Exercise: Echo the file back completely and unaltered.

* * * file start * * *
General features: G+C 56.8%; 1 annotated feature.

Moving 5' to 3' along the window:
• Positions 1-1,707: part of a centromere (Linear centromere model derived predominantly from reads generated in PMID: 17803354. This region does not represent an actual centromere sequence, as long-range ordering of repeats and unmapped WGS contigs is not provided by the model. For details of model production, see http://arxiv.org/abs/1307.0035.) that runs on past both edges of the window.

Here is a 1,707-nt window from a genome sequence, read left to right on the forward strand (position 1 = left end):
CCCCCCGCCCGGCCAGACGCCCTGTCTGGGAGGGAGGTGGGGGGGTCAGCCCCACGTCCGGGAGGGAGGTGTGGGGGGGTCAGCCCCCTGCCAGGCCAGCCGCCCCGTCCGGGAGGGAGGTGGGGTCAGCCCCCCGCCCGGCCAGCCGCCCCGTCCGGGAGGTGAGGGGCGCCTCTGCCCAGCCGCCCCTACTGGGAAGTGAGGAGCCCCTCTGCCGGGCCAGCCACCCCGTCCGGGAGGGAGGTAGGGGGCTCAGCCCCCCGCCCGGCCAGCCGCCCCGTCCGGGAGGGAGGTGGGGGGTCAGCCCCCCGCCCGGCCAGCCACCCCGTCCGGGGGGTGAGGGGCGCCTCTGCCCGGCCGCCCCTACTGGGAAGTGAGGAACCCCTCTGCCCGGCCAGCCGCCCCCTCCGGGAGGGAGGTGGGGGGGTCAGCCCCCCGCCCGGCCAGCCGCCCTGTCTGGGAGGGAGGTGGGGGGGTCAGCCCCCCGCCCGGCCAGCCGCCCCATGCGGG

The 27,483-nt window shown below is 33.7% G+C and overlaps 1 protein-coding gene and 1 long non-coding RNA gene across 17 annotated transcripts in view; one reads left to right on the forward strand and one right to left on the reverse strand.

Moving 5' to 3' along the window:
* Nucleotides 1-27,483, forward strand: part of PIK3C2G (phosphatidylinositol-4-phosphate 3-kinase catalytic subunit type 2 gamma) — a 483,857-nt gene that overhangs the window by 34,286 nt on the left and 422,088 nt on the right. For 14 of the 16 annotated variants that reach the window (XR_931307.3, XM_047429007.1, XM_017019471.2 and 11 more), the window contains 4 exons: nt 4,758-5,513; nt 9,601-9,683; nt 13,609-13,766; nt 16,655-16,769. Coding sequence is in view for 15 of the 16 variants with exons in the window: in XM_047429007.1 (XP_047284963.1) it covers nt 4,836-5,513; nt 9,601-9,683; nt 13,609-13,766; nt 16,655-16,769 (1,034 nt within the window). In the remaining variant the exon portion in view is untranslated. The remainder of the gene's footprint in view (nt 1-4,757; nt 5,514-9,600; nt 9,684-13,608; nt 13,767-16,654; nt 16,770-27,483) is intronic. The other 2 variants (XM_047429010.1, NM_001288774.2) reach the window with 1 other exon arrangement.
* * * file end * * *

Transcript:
General features: G+C 56.8%; 1 annotated feature.

Moving 5' to 3' along the window:
• Positions 1-1,707: part of a centromere (Linear centromere model derived predominantly from reads generated in PMID: 17803354. This region does not represent an actual centromere sequence, as long-range ordering of repeats and unmapped WGS contigs is not provided by the model. For details of model production, see http://arxiv.org/abs/1307.0035.) that runs on past both edges of the window.

Here is a 1,707-nt window from a genome sequence, read left to right on the forward strand (position 1 = left end):
CCCCCCGCCCGGCCAGACGCCCTGTCTGGGAGGGAGGTGGGGGGGTCAGCCCCACGTCCGGGAGGGAGGTGTGGGGGGGTCAGCCCCCTGCCAGGCCAGCCGCCCCGTCCGGGAGGGAGGTGGGGTCAGCCCCCCGCCCGGCCAGCCGCCCCGTCCGGGAGGTGAGGGGCGCCTCTGCCCAGCCGCCCCTACTGGGAAGTGAGGAGCCCCTCTGCCGGGCCAGCCACCCCGTCCGGGAGGGAGGTAGGGGGCTCAGCCCCCCGCCCGGCCAGCCGCCCCGTCCGGGAGGGAGGTGGGGGGTCAGCCCCCCGCCCGGCCAGCCACCCCGTCCGGGGGGTGAGGGGCGCCTCTGCCCGGCCGCCCCTACTGGGAAGTGAGGAACCCCTCTGCCCGGCCAGCCGCCCCCTCCGGGAGGGAGGTGGGGGGGTCAGCCCCCCGCCCGGCCAGCCGCCCTGTCTGGGAGGGAGGTGGGGGGGTCAGCCCCCCGCCCGGCCAGCCGCCCCATGCGGG

The 27,483-nt window shown below is 33.7% G+C and overlaps 1 protein-coding gene and 1 long non-coding RNA gene across 17 annotated transcripts in view; one reads left to right on the forward strand and one right to left on the reverse strand.

Moving 5' to 3' along the window:
* Nucleotides 1-27,483, forward strand: part of PIK3C2G (phosphatidylinositol-4-phosphate 3-kinase catalytic subunit type 2 gamma) — a 483,857-nt gene that overhangs the window by 34,286 nt on the left and 422,088 nt on the right. For 14 of the 16 annotated variants that reach the window (XR_931307.3, XM_047429007.1, XM_017019471.2 and 11 more), the window contains 4 exons: nt 4,758-5,513; nt 9,601-9,683; nt 13,609-13,766; nt 16,655-16,769. Coding sequence is in view for 15 of the 16 variants with exons in the window: in XM_047429007.1 (XP_047284963.1) it covers nt 4,836-5,513; nt 9,601-9,683; nt 13,609-13,766; nt 16,655-16,769 (1,034 nt within the window). In the remaining variant the exon portion in view is untranslated. The remainder of the gene's footprint in view (nt 1-4,757; nt 5,514-9,600; nt 9,684-13,608; nt 13,767-16,654; nt 16,770-27,483) is intronic. The other 2 variants (XM_047429010.1, NM_001288774.2) reach the window with 1 other exon arrangement.